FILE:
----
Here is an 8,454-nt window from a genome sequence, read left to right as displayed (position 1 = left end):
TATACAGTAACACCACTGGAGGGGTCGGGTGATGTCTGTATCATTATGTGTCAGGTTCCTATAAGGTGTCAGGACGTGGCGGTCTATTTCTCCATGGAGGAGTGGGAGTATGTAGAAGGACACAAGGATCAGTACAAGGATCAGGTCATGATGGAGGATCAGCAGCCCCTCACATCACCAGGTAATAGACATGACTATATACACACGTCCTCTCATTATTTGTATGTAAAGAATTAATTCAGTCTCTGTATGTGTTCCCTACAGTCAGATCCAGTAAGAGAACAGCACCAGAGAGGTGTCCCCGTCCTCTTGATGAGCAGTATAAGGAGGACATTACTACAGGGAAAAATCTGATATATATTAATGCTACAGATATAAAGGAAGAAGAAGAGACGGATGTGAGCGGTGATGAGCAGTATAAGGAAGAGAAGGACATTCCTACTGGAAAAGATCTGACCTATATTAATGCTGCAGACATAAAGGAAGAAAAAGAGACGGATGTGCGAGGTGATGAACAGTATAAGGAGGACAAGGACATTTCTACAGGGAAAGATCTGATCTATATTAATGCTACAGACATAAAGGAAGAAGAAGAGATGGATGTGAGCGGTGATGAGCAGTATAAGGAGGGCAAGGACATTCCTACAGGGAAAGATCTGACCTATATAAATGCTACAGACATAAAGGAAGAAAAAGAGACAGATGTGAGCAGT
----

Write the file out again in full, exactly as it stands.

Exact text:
Here is an 8,454-nt window from a genome sequence, read left to right as displayed (position 1 = left end):
TATACAGTAACACCACTGGAGGGGTCGGGTGATGTCTGTATCATTATGTGTCAGGTTCCTATAAGGTGTCAGGACGTGGCGGTCTATTTCTCCATGGAGGAGTGGGAGTATGTAGAAGGACACAAGGATCAGTACAAGGATCAGGTCATGATGGAGGATCAGCAGCCCCTCACATCACCAGGTAATAGACATGACTATATACACACGTCCTCTCATTATTTGTATGTAAAGAATTAATTCAGTCTCTGTATGTGTTCCCTACAGTCAGATCCAGTAAGAGAACAGCACCAGAGAGGTGTCCCCGTCCTCTTGATGAGCAGTATAAGGAGGACATTACTACAGGGAAAAATCTGATATATATTAATGCTACAGATATAAAGGAAGAAGAAGAGACGGATGTGAGCGGTGATGAGCAGTATAAGGAAGAGAAGGACATTCCTACTGGAAAAGATCTGACCTATATTAATGCTGCAGACATAAAGGAAGAAAAAGAGACGGATGTGCGAGGTGATGAACAGTATAAGGAGGACAAGGACATTTCTACAGGGAAAGATCTGATCTATATTAATGCTACAGACATAAAGGAAGAAGAAGAGATGGATGTGAGCGGTGATGAGCAGTATAAGGAGGGCAAGGACATTCCTACAGGGAAAGATCTGACCTATATAAATGCTACAGACATAAAGGAAGAAAAAGAGACAGATGTGAGCAGT